Ferriss suggests that one of the most common time wasters – especially for those of us who work in a corporate office environment – is allowing colleagues and those around you too much access to your time.
Basically, in an office environment it’s not unusual to have people come up to your desk to ask questions, or bombard your direct dial with requests, or send endless litanies of emails to your inbox.
These interruptions vie for your attention, and therefore waste your time – taking away from the resource you have to meet your goals and get important work done.
The solution is to manage the access that others have to you in a better fashion.
Here’s a simple blueprint you can follow, which delivers very positive results:
- Let your colleagues know (in the friendliest possible way) that you are busy. Consider putting up a “do not disturb” sign when you really cannot afford to be interrupted.
- Respond to emails at set intervals – rather than on a when-they-come-in basis. I’ll talk more about this shortly, but for now know that this will free up a lot of time.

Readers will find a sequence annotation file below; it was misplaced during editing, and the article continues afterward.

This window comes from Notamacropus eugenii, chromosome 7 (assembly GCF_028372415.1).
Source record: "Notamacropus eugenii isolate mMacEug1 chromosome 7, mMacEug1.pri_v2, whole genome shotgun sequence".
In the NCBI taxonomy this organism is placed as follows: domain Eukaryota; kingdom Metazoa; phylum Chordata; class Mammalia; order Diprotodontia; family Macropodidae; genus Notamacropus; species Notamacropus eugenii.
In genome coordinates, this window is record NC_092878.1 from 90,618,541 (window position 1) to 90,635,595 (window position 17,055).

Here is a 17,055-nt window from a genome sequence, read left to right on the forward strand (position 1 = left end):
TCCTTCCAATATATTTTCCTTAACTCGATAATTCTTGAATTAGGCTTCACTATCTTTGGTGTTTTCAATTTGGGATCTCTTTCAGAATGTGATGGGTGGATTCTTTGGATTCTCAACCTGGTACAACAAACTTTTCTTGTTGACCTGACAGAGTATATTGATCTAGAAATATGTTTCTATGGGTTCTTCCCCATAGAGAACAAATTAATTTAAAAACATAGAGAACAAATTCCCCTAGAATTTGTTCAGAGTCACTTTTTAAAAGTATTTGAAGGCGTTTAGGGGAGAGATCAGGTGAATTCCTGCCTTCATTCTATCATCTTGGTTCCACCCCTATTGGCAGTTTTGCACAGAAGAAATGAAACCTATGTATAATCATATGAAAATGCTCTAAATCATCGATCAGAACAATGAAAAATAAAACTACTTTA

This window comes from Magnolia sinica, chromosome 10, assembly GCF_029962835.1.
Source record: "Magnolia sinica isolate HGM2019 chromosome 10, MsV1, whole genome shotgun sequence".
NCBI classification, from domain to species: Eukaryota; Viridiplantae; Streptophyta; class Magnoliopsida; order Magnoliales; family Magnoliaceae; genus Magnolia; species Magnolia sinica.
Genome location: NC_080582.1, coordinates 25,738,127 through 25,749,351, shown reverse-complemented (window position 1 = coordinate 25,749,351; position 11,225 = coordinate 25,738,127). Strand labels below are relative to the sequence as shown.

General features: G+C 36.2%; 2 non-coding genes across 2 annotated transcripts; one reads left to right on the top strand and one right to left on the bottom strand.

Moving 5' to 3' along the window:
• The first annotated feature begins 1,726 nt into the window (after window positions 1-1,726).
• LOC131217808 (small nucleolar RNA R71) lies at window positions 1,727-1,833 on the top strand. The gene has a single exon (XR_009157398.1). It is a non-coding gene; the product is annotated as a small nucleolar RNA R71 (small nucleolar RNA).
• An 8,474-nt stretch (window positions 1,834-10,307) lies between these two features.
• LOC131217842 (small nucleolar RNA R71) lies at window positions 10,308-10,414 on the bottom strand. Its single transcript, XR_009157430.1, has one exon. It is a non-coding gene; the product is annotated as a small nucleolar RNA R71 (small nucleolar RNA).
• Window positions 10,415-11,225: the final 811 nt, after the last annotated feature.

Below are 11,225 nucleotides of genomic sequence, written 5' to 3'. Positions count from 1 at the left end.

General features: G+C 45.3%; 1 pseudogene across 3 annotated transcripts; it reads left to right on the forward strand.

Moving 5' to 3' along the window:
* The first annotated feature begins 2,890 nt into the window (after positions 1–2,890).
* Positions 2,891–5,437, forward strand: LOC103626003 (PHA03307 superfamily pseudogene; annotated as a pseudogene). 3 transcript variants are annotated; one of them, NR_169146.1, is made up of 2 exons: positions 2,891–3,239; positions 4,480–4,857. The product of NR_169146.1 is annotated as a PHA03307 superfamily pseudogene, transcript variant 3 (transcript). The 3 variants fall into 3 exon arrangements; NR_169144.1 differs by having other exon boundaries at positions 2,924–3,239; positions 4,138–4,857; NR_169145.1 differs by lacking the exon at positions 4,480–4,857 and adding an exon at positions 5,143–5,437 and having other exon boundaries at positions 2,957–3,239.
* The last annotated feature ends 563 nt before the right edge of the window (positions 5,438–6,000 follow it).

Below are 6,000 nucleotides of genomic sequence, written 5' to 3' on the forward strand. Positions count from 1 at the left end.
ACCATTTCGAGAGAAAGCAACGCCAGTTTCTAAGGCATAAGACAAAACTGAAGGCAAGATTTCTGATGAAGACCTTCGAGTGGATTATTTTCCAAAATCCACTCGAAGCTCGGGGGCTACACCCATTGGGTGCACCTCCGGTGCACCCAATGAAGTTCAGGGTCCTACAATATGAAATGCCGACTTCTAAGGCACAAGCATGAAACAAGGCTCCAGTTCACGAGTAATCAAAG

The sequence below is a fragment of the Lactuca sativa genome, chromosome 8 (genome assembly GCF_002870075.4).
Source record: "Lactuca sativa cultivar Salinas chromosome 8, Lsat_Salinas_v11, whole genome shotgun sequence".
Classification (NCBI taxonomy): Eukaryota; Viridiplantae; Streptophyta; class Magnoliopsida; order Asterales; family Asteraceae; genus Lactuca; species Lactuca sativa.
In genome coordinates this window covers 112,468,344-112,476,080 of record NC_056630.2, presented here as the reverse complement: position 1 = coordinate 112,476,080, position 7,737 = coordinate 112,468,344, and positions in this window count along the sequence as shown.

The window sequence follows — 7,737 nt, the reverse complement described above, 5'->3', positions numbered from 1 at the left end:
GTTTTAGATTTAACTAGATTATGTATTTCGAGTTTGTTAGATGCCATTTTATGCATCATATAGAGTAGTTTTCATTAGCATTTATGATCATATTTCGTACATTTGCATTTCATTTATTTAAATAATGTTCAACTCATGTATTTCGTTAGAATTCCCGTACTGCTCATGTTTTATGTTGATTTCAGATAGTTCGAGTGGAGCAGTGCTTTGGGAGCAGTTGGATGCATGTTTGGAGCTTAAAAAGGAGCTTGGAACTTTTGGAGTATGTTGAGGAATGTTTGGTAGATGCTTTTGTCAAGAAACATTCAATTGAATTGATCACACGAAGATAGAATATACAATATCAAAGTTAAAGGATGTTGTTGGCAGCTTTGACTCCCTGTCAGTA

- Give off an air that makes others not want to interrupt you. My favorite strategy here is to don a pair of noise-canceling headphones; wearing headphones gives off a vibe that you are busy and don’t want unplanned company. The other benefit of wearing noise-canceling headphones is you can block background noise, and removing the distraction.
By managing your own access better and discouraging those around you from needlessly interrupting you, you’ll free up large swathes of time that would otherwise be wasted, and get more work done.
2. Quit Checking Devices and Emails
Another massive time-waster (and a problem that seems only to be growing in stature) is the 21st Century affliction that I call “device addiction”.
Are you bitten by the device-addiction bug? Here’s how to find out:
- You check your phone for texts/notifications/missed calls every few minutes.
- You sometimes imagine you are hearing your phone ring or vibrate – but when you check you haven’t missed any notification.
- You constantly check your email inbox (whether at work in front of your computer, or at home, or on-the-go on your smart phone or device).
- You cannot leave any message, missed call, or email unanswered … even if responding would actually interrupt the flow of what you are currently working on.
Device addiction leads to massive amounts of wasted time. And what does that mean? You are missing out on getting the most from life.
I’ll be realistic here – it’s unlikely that you will be able to “banish” device addiction completely.
Our modern lives are so intrinsically tied up with digital technology, that to try and eliminate it from your life would be a totally Luddite and pointless.